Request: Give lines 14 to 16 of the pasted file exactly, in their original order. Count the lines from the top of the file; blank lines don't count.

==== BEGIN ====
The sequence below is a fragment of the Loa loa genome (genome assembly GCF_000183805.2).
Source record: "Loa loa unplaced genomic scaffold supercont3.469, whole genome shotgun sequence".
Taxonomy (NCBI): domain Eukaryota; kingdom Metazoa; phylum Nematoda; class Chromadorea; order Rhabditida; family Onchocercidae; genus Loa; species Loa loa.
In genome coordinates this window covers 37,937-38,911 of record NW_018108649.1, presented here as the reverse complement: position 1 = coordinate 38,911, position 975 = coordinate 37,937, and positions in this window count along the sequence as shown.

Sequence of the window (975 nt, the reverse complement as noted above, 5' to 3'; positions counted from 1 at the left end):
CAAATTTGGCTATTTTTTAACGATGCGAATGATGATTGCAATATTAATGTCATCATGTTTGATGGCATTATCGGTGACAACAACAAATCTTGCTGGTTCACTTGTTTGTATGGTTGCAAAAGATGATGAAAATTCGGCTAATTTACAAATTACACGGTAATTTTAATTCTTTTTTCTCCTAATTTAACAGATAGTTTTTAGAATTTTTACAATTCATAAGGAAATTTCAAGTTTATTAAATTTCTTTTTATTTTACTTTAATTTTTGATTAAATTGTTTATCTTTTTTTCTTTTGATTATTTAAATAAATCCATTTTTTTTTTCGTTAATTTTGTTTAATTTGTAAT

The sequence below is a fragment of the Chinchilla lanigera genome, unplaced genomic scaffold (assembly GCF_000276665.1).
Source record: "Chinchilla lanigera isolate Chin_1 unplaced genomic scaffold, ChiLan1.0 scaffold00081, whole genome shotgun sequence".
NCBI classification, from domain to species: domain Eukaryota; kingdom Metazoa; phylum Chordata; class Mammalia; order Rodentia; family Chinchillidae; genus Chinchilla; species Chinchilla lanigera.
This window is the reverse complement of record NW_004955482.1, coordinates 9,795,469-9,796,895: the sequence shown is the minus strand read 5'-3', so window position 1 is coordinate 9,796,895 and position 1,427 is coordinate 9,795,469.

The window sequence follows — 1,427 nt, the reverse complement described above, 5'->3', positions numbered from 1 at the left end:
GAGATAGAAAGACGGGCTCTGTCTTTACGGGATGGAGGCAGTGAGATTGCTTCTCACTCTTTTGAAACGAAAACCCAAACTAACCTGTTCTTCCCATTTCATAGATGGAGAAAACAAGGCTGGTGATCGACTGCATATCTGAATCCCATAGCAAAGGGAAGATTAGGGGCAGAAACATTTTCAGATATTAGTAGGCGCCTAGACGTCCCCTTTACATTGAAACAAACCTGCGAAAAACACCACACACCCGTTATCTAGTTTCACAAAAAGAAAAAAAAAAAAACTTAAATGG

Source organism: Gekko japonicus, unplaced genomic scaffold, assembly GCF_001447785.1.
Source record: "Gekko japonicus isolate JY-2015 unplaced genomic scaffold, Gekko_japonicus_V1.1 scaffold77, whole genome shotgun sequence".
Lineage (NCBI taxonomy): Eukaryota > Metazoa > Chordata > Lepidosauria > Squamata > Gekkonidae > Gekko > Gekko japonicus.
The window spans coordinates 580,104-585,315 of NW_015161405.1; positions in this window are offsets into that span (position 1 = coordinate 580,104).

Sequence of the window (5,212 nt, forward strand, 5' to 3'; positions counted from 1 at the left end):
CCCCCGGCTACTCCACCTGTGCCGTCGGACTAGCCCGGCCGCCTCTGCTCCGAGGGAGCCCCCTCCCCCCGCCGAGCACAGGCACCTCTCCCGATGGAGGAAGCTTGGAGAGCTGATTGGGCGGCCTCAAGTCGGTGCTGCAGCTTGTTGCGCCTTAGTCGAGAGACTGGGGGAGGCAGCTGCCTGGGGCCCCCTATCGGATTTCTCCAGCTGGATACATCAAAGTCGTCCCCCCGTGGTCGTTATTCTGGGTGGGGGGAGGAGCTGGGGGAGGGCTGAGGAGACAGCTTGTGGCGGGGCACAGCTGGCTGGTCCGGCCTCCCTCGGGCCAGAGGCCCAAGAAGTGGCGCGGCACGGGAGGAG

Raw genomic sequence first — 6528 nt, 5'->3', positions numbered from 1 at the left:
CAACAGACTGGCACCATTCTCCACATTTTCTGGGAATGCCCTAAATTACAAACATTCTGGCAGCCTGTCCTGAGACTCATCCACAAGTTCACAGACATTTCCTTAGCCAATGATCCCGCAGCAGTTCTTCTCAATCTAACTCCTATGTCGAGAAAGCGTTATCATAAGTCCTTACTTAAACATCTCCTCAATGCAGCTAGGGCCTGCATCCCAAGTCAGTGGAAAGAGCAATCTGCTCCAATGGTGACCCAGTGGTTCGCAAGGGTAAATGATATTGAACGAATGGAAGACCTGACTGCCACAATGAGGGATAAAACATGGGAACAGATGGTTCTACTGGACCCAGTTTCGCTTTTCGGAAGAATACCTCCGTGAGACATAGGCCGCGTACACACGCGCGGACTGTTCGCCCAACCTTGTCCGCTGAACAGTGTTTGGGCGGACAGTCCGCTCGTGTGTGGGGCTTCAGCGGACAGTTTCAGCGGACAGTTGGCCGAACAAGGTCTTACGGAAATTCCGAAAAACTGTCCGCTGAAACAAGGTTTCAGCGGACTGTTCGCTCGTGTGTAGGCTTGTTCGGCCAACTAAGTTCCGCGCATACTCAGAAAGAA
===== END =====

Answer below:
Source record: "Gekko japonicus isolate JY-2015 unplaced genomic scaffold, Gekko_japonicus_V1.1 scaffold77, whole genome shotgun sequence".
Lineage (NCBI taxonomy): Eukaryota > Metazoa > Chordata > Lepidosauria > Squamata > Gekkonidae > Gekko > Gekko japonicus.
The window spans coordinates 580,104-585,315 of NW_015161405.1; positions in this window are offsets into that span (position 1 = coordinate 580,104).